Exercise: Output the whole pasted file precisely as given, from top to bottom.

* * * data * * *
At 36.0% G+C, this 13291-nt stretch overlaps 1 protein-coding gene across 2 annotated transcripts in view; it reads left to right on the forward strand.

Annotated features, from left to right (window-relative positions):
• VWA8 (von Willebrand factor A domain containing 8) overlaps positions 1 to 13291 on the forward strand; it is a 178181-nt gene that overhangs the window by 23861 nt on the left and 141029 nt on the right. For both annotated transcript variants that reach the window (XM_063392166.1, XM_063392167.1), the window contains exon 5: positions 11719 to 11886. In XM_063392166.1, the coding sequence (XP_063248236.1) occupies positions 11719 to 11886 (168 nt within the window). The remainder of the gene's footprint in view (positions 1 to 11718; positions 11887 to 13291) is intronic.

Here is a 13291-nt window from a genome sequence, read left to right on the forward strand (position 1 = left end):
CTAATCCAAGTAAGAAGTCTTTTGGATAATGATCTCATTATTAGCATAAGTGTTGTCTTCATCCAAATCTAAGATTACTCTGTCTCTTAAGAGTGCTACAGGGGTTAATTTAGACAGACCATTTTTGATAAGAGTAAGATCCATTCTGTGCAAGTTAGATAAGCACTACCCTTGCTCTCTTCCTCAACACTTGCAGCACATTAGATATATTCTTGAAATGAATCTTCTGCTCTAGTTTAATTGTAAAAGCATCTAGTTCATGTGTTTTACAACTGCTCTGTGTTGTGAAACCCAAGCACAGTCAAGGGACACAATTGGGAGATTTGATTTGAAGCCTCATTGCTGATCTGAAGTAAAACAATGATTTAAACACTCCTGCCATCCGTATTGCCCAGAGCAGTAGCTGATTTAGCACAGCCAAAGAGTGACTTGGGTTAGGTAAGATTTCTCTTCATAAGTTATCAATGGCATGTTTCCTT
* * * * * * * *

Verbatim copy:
At 36.0% G+C, this 13291-nt stretch overlaps 1 protein-coding gene across 2 annotated transcripts in view; it reads left to right on the forward strand.

Annotated features, from left to right (window-relative positions):
• VWA8 (von Willebrand factor A domain containing 8) overlaps positions 1 to 13291 on the forward strand; it is a 178181-nt gene that overhangs the window by 23861 nt on the left and 141029 nt on the right. For both annotated transcript variants that reach the window (XM_063392166.1, XM_063392167.1), the window contains exon 5: positions 11719 to 11886. In XM_063392166.1, the coding sequence (XP_063248236.1) occupies positions 11719 to 11886 (168 nt within the window). The remainder of the gene's footprint in view (positions 1 to 11718; positions 11887 to 13291) is intronic.

Here is a 13291-nt window from a genome sequence, read left to right on the forward strand (position 1 = left end):
CTAATCCAAGTAAGAAGTCTTTTGGATAATGATCTCATTATTAGCATAAGTGTTGTCTTCATCCAAATCTAAGATTACTCTGTCTCTTAAGAGTGCTACAGGGGTTAATTTAGACAGACCATTTTTGATAAGAGTAAGATCCATTCTGTGCAAGTTAGATAAGCACTACCCTTGCTCTCTTCCTCAACACTTGCAGCACATTAGATATATTCTTGAAATGAATCTTCTGCTCTAGTTTAATTGTAAAAGCATCTAGTTCATGTGTTTTACAACTGCTCTGTGTTGTGAAACCCAAGCACAGTCAAGGGACACAATTGGGAGATTTGATTTGAAGCCTCATTGCTGATCTGAAGTAAAACAATGATTTAAACACTCCTGCCATCCGTATTGCCCAGAGCAGTAGCTGATTTAGCACAGCCAAAGAGTGACTTGGGTTAGGTAAGATTTCTCTTCATAAGTTATCAATGGCATGTTTCCTT